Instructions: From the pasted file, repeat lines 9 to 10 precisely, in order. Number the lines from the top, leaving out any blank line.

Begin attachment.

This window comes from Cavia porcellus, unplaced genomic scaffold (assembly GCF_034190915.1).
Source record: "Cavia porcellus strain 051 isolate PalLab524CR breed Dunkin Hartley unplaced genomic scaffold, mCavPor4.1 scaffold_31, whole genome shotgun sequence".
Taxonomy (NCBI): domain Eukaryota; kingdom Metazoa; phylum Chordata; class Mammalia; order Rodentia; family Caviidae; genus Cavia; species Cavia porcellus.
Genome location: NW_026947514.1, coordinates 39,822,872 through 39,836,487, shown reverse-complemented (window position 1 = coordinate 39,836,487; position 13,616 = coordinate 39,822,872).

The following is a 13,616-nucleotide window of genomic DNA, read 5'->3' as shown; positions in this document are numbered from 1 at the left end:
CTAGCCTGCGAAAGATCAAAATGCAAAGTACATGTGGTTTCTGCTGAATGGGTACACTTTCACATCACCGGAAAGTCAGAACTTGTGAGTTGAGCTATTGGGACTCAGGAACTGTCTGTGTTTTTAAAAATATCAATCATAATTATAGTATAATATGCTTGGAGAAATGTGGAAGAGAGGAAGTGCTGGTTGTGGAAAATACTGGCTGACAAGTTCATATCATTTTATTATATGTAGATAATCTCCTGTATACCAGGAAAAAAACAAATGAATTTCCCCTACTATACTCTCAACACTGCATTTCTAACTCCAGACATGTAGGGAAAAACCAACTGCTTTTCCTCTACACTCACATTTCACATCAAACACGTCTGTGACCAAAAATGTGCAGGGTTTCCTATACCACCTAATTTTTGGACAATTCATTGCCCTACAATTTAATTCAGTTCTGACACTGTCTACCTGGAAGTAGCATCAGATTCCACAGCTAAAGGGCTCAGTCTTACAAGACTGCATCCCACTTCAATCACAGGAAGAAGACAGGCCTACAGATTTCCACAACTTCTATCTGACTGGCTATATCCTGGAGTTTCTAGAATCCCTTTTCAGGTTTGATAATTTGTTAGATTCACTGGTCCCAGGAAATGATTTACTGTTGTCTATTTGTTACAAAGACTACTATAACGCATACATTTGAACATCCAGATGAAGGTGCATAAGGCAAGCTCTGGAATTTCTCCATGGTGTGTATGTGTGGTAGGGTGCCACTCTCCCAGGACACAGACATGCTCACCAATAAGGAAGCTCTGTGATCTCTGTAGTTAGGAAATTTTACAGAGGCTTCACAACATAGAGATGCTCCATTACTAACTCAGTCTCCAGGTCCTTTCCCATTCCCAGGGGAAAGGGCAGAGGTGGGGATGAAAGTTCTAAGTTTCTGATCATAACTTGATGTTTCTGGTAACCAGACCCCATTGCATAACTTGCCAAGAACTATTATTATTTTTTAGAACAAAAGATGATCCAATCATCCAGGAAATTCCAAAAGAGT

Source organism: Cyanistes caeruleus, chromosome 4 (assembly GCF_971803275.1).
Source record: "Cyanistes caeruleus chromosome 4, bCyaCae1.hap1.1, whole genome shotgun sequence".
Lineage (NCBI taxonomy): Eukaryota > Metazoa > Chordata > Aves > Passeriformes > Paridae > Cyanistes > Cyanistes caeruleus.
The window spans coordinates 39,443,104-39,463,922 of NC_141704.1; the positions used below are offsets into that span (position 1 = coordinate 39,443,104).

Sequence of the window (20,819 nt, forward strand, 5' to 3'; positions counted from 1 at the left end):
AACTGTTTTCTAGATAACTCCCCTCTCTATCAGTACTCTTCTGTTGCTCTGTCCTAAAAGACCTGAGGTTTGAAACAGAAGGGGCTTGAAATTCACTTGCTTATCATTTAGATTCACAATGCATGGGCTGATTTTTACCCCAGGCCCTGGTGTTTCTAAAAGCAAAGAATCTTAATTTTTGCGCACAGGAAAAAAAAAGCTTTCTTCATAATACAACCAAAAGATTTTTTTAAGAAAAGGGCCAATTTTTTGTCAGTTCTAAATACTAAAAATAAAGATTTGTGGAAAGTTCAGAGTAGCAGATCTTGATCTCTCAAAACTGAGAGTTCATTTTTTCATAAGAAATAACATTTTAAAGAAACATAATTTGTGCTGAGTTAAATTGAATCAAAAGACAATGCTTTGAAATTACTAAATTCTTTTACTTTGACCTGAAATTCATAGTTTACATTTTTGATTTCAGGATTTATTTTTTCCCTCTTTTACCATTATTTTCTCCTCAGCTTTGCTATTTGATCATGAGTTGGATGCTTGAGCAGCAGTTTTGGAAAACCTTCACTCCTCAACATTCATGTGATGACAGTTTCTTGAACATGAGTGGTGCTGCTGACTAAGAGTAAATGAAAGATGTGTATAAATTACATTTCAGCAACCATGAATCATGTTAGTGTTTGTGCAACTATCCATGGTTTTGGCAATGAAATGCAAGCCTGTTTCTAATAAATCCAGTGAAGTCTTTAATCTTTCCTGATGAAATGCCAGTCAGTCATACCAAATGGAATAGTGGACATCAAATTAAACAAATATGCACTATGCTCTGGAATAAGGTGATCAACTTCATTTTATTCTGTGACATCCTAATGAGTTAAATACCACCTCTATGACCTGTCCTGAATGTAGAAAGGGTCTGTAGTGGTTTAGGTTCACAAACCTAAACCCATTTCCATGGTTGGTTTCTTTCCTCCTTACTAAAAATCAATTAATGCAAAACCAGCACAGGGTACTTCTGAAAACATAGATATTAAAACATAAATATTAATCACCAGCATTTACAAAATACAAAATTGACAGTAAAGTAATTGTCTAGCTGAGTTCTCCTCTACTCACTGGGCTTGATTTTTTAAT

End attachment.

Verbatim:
Lineage (NCBI taxonomy): Eukaryota > Metazoa > Chordata > Aves > Passeriformes > Paridae > Cyanistes > Cyanistes caeruleus.
The window spans coordinates 39,443,104-39,463,922 of NC_141704.1; the positions used below are offsets into that span (position 1 = coordinate 39,443,104).